Tuesday, December 15, 2009

Tommy Lee

While North Coast is busy trying to make sense of Mike Holmgren and why a Miami Dolphins jet was seen at Burke Lakefront Airport on Tuesday morning, a little trade went down in MLB with a particular Arkansan that you may remember…middle name of Phifer. With the BIG trade (step aside, Granderson) finally consummated, let’s shoot off some quick tomahawks on what it took to get Lee to the Pacific Northwest, among other topics:

Obviously, most of the focus nationally on the Halladay-Lee trade is on…well, Halladay and Lee, but the most fascinating aspect of the deal for me is what Seattle gave up for one season of Lee…or rather what they didn’t give up. The M’s parted with Phillipe Aumont, Tyson Gillies, and JC Ramirez to net Lee from the Phillies and going over to Dave Cameron from USS Mariner, here’s how he first reacted to the news of including those three players from the Seattle organization:
Aumont is a good relief prospect. He could be in the majors this year, and he’s got all-star closer upside. Gillies is a potential high OBP center fielder with speed. Ramirez has the best arm in the system. They’re all prospects. And the whole lot of them aren’t worth three months of Cliff Lee, much less an entire season.
The Mariners are getting a Cy Young caliber pitcher for some decent-but-not-great prospects. They aren’t giving up Morrow. They aren’t giving up Saunders. They aren’t even giving up Triunfel. And yet, they walk away with one of the five or six best pitchers in baseball.

Before exploring that further, let’s just say that the logic for all three teams in the deal makes a lot of sense as this all played out because the Phillies approached CP Lee about an extension and, seeing that he had no interest in doing one, moved back onto Halladay with the idea that they could reach a contract extension with Halladay, which they now have. However, since the aspect of this whole deal of interest to Tribe fans is that Lee has now been dealt a second time in the last five months, let’s examine that portion of the trade in terms of what it took to get him to the Emerald City. In essence, the Mariners got Lee and, using the idea that they’re that “lucky team” that Rosenthal referenced in his piece on Sunday (when he absolutely nailed this exact scenario, if not the particulars/prospects), what did they give up?

Using Dave Cameron’s words here, that would be “a good relief prospect with all-star closer upside” in Aumont, a “potential high OBP center fielder with speed” in Gillies and a RHP who entered the season as the M’s #5 prospect who is a 21-year-old who just completed a season in High-A ball and was added to the 40-man roster this off-season in Ramirez. To provide some perspective as to how far off these prospects are from legitimately contributing, that would be a 20-year-old “potential closer” who has yet to throw a pitch above A-ball, a 21-year-old toolsy outfielder who has yet to see a pitch above A-ball, and a 21-year-old with a MiLB career K/9 rate of 7.9 (Dave Huff’s MiLB career K rate is 8.1) who has yet to throw a pitch above A-ball for one season of CP Lee at the top of their rotation.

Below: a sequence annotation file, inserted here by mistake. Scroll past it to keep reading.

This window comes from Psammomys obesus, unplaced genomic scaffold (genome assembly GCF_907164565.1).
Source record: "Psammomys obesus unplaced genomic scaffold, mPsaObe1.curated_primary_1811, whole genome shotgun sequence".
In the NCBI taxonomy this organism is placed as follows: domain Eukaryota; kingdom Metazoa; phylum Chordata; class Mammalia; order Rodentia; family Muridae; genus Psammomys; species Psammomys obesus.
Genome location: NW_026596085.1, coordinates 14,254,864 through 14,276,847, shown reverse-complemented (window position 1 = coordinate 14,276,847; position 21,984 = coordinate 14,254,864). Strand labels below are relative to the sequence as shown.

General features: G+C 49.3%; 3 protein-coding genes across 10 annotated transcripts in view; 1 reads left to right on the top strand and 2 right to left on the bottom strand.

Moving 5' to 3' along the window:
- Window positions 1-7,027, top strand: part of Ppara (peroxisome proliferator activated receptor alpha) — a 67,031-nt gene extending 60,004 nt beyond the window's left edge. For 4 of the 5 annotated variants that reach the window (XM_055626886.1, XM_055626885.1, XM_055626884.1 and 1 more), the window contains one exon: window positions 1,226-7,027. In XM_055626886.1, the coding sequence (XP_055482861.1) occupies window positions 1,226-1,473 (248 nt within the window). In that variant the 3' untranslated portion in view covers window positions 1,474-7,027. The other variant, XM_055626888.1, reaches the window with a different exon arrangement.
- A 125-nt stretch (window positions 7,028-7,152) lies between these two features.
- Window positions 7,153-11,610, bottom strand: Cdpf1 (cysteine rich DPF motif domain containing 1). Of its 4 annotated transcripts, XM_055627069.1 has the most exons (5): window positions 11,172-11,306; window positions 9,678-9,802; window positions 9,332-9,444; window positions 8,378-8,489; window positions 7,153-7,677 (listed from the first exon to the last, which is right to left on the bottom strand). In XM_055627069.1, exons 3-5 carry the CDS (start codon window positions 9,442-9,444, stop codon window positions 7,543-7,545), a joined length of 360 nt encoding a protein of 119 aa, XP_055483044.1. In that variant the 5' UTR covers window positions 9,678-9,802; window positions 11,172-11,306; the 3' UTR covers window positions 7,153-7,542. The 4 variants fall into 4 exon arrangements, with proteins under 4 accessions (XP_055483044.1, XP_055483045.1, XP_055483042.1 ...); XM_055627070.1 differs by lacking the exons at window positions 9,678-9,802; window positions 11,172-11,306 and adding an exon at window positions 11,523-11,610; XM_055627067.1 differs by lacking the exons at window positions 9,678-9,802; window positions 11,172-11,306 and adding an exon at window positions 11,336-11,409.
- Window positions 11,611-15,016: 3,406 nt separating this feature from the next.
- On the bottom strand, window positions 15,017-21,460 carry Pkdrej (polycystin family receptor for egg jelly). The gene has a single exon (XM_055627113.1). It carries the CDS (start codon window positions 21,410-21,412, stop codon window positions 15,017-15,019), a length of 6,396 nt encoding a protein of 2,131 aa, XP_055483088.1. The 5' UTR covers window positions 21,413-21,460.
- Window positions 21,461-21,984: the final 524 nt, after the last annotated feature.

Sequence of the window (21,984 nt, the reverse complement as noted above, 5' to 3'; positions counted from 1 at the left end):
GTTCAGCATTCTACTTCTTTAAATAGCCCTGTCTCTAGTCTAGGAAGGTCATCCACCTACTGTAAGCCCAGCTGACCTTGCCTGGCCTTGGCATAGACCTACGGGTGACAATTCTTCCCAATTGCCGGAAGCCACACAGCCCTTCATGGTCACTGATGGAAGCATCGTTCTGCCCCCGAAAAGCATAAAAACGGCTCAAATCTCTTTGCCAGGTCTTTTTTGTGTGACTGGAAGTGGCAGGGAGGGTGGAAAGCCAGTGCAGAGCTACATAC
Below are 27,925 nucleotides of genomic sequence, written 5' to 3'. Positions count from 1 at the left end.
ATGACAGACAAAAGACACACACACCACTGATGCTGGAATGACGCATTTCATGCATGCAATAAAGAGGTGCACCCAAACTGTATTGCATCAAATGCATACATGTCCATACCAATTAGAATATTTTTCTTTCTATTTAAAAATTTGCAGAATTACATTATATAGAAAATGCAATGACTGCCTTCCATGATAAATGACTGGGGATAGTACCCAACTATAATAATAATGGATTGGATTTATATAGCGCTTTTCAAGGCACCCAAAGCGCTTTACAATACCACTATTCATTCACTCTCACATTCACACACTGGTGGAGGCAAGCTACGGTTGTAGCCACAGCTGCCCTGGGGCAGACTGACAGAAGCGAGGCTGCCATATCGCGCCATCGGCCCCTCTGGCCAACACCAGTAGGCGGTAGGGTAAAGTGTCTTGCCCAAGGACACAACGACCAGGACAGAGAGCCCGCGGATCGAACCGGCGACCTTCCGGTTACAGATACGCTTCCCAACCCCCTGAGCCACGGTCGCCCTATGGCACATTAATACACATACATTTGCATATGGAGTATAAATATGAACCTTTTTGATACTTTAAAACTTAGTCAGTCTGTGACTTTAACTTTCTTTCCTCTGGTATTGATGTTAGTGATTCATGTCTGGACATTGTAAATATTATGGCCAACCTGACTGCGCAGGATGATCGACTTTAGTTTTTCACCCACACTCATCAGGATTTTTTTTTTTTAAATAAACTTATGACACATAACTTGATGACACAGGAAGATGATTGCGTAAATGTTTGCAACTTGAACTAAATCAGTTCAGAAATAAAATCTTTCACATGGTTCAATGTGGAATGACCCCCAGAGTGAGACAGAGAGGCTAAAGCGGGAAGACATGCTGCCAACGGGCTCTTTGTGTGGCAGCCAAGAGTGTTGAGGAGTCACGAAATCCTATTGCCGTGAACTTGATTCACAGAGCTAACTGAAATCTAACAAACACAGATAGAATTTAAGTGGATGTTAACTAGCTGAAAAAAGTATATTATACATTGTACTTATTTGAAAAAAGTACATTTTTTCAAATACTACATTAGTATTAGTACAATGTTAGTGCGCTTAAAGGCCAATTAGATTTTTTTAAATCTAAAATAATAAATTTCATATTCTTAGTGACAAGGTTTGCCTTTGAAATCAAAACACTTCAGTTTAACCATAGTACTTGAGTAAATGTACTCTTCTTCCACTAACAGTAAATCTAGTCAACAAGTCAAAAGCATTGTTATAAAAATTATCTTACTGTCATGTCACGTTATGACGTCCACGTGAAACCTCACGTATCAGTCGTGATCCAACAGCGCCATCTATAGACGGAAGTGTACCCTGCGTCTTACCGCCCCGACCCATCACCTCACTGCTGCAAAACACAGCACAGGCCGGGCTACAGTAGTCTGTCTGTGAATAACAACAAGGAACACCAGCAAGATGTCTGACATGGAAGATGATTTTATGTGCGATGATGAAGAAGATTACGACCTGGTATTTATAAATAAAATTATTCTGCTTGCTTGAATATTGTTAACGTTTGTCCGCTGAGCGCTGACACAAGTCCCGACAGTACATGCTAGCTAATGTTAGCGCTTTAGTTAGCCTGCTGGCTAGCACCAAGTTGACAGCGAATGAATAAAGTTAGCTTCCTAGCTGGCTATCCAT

Maybe Aumont gets fast-tracked to help out a Philadelphia bullpen in need of it (despite the fact that he’s never even been exposed to AA hitters), but that’s 3 players who have never played above A-ball (or the Kinston equivalent in the Indians’ farm system) for one year of Lee. You could say that the prospects that all traded hands included the likes of Kyle Drabek and Mike Taylor, but those three players are what the M’s gave up to get one year of Cliff Lee.

Remember how Shapiro was panned for not getting enough for 1 ½ seasons of Lee at an affordable salary and even questioned for not approaching Lee about an extension past the 2010 season? It would seem that the worm has turned (to some extent) as the Phillies couldn’t convince Lee to talk extension (those tightwads!) and now have those three youngsters to show for Lee in terms of prospects.

Compare that Seattle threesome to just the pitchers that the Indians netted for Lee – a 21-year-old Carlos Carrasco (Carrasco doesn’t turn 22 until next March) who has already thrown 193 1/3 innings at AAA (with a cumulative 1.26 WHIP and a 8.0 K/9 rate at AAA) and a 19-year-old Jayson Knapp who figures in at the A-level this year with a K/9 rate of 11.3 (albeit in a limited amount of innings). Carrasco figures into the 2011 season at the very latest and the other two players (Donald and Marson) acquired in the deal from the Phillies are guys who figure onto the Indians’ 25-man roster (and probably their starting lineup this year). Suddenly, the Lee deal to Philly doesn’t feel as deflating as it previously did, particularly when you consider how young and advanced Carrasco is compared to those two arms departing Seattle.

Will the Lee deal eventually be looked upon as a success or a failure from a Cleveland standpoint?
Regardless of how quickly everyone wants to make a snap judgment on it, the deal is still only 5 months old (and 2 of those months did not involve baseball being played) and still needs some time for these players to reveal themselves more fully for a sufficient analysis to be done. That being said, the comparable package of what a team had to give up for one season of Lee is now out there and it’s entirely possible that the comparable package of what a team would have to give up for ½ of a season with Lee could be coming in July if things go completely off the rails for the Mariners to start out 2010.

As for the other factor in the whole equation, Lee presumably now goes to Seattle to chase another Cy Young (in a giant ballpark) and waits for his chance to join his big buddy in the Bronx after the year, when Andy Pettitte’s contract comes off of the books (again) to get his 4 to 5 year deal worth $18M to $20M annually and sit behind CC and Burnett in the Yankees’ rotation.